November 29, 1979
Report on the Situation in Afghanistan, Gromyko, Andropov, Ustinov, and Ponomarev to CPSU CC
to the CC CPSU
The situation in Afghanistan following the events of September 13-16 of this year, as the result of which Taraki was removed from power and then physically destroyed, remains extremely complicated.
In the efforts to strengthen Amin in power, along with such superficial gestures like the beginning of the reworking of the draft of the constitution and the liberation of some of the people who had been arrested earlier, in fact the scale of repressions in the Party, army, state apparat and civic organizations has widened. He is clearly pursuing the removal from power of practically all eminent figures of the Party and government whom he views as his real or potential enemies.
According to information which we have, at the present time the execution of a group of Politburo members (Zeray, Misak, Panjshiri) who are subject to fictitious accusations of "anti-Party and counter-revolutionary activity," is planned. At the plenum of the CC PDPA which took place recently, Amin introduced into the ruling organs of the Party people who are more devoted to him, including a number of his relatives.
These actions of Amin led to a further aggravation of the split in the PDPA, the liquidation of the healthy nucleus in the Party, and the weakening of its influence on the social and political life of the country. They are even distracting the leaders of the country from solving the urgent problem of building a new society and from the fight against the internal counterrevolution. Moreover, although at the present time the military situation in Afghanistan has somewhat stabilized, there are no grounds to think that the rebels have rejected attempts at overthrowing the government by force.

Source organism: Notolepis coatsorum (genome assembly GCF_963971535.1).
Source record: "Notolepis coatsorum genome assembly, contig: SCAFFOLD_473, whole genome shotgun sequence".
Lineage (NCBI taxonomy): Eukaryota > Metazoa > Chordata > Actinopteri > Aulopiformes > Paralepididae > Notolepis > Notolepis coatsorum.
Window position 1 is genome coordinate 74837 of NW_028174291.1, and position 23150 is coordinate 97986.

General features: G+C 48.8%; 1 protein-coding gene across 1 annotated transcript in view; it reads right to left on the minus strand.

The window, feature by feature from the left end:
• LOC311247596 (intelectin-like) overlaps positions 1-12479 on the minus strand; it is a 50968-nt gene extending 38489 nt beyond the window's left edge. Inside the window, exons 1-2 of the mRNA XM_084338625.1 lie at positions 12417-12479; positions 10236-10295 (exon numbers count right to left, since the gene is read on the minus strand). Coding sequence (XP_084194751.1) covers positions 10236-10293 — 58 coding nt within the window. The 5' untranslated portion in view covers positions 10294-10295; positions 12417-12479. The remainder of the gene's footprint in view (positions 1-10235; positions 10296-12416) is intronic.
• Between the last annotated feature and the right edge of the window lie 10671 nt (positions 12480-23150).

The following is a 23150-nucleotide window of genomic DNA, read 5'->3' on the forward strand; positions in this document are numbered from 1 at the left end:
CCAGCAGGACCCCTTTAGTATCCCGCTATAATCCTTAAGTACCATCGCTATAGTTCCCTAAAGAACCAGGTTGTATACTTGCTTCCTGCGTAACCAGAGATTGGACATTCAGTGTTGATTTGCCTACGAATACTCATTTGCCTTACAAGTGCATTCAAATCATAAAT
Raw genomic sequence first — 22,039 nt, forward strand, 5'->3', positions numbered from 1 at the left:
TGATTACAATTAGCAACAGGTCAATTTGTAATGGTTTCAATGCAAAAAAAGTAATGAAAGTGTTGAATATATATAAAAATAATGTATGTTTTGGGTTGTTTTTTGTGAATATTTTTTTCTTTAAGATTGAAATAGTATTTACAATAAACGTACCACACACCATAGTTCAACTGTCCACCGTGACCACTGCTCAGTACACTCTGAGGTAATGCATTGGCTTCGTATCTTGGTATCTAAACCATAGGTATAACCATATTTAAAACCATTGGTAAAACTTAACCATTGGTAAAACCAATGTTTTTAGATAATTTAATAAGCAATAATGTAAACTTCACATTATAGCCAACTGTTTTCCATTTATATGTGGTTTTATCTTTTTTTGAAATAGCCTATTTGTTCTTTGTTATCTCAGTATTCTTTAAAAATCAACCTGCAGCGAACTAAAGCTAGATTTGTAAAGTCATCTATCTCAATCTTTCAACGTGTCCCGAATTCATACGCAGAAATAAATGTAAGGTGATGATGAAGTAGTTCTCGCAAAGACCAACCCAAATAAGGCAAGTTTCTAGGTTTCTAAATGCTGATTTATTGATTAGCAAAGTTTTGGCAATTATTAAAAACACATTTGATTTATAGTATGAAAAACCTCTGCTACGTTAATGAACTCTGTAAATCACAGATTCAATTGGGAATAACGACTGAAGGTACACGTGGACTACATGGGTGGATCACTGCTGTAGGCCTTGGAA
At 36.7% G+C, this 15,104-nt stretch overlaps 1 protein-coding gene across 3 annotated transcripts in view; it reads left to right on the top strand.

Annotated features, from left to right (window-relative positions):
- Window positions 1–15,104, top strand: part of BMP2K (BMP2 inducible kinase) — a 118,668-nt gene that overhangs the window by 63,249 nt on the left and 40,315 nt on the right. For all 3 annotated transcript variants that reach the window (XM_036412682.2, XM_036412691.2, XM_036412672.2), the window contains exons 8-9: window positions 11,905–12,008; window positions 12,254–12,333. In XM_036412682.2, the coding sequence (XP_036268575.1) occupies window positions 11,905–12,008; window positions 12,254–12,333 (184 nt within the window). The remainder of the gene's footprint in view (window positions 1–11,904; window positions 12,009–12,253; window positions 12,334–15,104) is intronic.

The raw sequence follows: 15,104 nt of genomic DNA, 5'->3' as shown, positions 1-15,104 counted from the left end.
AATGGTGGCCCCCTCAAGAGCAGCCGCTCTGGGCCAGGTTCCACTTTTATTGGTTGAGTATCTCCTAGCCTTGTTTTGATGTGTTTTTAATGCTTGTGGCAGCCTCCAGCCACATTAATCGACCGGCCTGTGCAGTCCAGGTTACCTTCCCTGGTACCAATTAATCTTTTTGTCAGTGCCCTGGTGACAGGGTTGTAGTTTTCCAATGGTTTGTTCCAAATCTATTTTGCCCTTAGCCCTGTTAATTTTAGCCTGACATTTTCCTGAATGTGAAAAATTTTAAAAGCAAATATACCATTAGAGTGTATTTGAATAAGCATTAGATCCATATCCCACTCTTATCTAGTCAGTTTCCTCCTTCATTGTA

Amin’s actions are provoking growing unrest among progressive forces. If earlier the members of the “Parcham” faction spoke against him, now the supporters of the “Khalq” faction and individual representatives of the government bureaucracy, the army, intelligentsia, and youth have also joined them. This has generated mistrust on the part of Amin, who is looking for way to step up repression, which will narrow the social base of the regime to an even greater degree. A considerable part of the population of the country is taking a watchful and expectant position in regard to the new leadership and the measures they are taking. This also refers to the sentiments of army personnel.
Incoming warnings about the organization of contacts by Amin with representatives of the right-wing Muslim opposition and the leaders of tribes hostile to the government are suspicious. In the course of [these contacts] he displays a readiness to settle with them about the cessation of armed combat against the present government under “compromise” conditions, which are actually to the detriment of the progressive development of the country.